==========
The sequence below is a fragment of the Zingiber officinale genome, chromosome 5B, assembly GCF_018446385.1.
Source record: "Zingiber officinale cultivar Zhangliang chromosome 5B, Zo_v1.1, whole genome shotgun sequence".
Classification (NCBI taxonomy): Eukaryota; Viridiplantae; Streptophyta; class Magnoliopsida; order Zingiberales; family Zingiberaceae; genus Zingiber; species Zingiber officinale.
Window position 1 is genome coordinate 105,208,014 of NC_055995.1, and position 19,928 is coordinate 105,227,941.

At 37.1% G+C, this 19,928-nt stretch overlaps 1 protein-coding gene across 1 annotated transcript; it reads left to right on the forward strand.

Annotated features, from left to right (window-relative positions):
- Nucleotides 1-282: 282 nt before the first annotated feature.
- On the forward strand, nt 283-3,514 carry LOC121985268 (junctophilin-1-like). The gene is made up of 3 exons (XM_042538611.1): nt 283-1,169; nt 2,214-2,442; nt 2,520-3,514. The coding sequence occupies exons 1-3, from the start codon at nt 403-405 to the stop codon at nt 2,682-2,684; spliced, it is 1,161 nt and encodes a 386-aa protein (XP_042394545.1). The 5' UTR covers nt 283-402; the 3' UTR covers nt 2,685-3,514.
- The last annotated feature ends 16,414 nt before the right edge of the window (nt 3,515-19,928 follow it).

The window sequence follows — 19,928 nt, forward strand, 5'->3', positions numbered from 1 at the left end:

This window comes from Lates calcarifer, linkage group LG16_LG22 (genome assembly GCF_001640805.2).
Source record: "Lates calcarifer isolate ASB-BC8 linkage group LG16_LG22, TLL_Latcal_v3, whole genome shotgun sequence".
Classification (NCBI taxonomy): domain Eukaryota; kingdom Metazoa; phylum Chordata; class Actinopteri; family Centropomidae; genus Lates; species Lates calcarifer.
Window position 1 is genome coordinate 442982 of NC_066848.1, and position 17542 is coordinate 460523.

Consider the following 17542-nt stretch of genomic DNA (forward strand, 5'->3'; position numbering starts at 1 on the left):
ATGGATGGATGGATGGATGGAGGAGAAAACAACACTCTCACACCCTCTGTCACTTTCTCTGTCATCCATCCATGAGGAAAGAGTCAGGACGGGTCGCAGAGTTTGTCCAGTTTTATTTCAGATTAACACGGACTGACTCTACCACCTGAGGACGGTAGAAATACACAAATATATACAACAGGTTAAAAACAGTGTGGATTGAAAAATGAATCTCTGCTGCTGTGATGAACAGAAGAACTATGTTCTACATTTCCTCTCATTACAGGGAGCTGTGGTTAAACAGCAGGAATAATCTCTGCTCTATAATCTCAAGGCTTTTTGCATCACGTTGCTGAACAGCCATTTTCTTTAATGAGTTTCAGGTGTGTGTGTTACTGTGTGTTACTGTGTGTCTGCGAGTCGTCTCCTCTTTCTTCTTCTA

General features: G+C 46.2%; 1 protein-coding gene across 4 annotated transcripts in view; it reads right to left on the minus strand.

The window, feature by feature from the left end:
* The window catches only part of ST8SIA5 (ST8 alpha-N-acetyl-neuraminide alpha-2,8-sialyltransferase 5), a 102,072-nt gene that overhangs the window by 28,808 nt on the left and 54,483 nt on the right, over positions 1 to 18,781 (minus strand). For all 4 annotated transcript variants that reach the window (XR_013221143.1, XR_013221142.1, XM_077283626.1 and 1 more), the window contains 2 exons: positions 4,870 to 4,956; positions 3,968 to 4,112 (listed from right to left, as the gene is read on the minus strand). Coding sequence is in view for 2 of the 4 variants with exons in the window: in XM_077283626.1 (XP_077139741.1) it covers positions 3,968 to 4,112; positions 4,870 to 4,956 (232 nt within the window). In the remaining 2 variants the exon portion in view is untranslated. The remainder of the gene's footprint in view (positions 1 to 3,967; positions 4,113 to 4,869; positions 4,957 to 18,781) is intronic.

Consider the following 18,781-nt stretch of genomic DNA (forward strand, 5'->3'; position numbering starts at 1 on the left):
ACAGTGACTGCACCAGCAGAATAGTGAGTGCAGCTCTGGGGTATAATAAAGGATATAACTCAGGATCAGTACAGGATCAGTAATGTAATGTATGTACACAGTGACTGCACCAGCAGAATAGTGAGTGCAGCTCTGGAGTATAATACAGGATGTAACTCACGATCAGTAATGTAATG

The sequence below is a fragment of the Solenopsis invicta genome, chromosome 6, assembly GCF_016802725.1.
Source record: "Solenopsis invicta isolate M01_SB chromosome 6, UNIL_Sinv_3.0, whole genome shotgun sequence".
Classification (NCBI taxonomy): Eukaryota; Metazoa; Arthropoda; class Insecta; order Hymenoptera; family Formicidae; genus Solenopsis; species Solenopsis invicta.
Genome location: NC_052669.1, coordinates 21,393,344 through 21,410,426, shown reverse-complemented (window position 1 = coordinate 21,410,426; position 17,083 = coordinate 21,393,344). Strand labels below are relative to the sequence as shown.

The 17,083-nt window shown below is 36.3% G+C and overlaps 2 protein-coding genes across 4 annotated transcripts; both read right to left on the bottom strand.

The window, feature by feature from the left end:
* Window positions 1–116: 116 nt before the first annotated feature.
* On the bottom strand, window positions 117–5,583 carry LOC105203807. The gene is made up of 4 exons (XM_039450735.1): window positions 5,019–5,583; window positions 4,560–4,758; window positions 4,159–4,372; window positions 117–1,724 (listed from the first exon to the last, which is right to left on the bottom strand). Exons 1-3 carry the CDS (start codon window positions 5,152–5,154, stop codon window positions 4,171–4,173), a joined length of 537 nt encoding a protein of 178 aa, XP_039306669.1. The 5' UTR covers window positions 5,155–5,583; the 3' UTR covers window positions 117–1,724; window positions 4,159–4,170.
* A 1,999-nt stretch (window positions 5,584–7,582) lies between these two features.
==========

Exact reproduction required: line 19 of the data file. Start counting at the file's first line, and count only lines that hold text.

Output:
* The window catches only part of ST8SIA5 (ST8 alpha-N-acetyl-neuraminide alpha-2,8-sialyltransferase 5), a 102,072-nt gene that overhangs the window by 28,808 nt on the left and 54,483 nt on the right, over positions 1 to 18,781 (minus strand). For all 4 annotated transcript variants that reach the window (XR_013221143.1, XR_013221142.1, XM_077283626.1 and 1 more), the window contains 2 exons: positions 4,870 to 4,956; positions 3,968 to 4,112 (listed from right to left, as the gene is read on the minus strand). Coding sequence is in view for 2 of the 4 variants with exons in the window: in XM_077283626.1 (XP_077139741.1) it covers positions 3,968 to 4,112; positions 4,870 to 4,956 (232 nt within the window). In the remaining 2 variants the exon portion in view is untranslated. The remainder of the gene's footprint in view (positions 1 to 3,967; positions 4,113 to 4,869; positions 4,957 to 18,781) is intronic.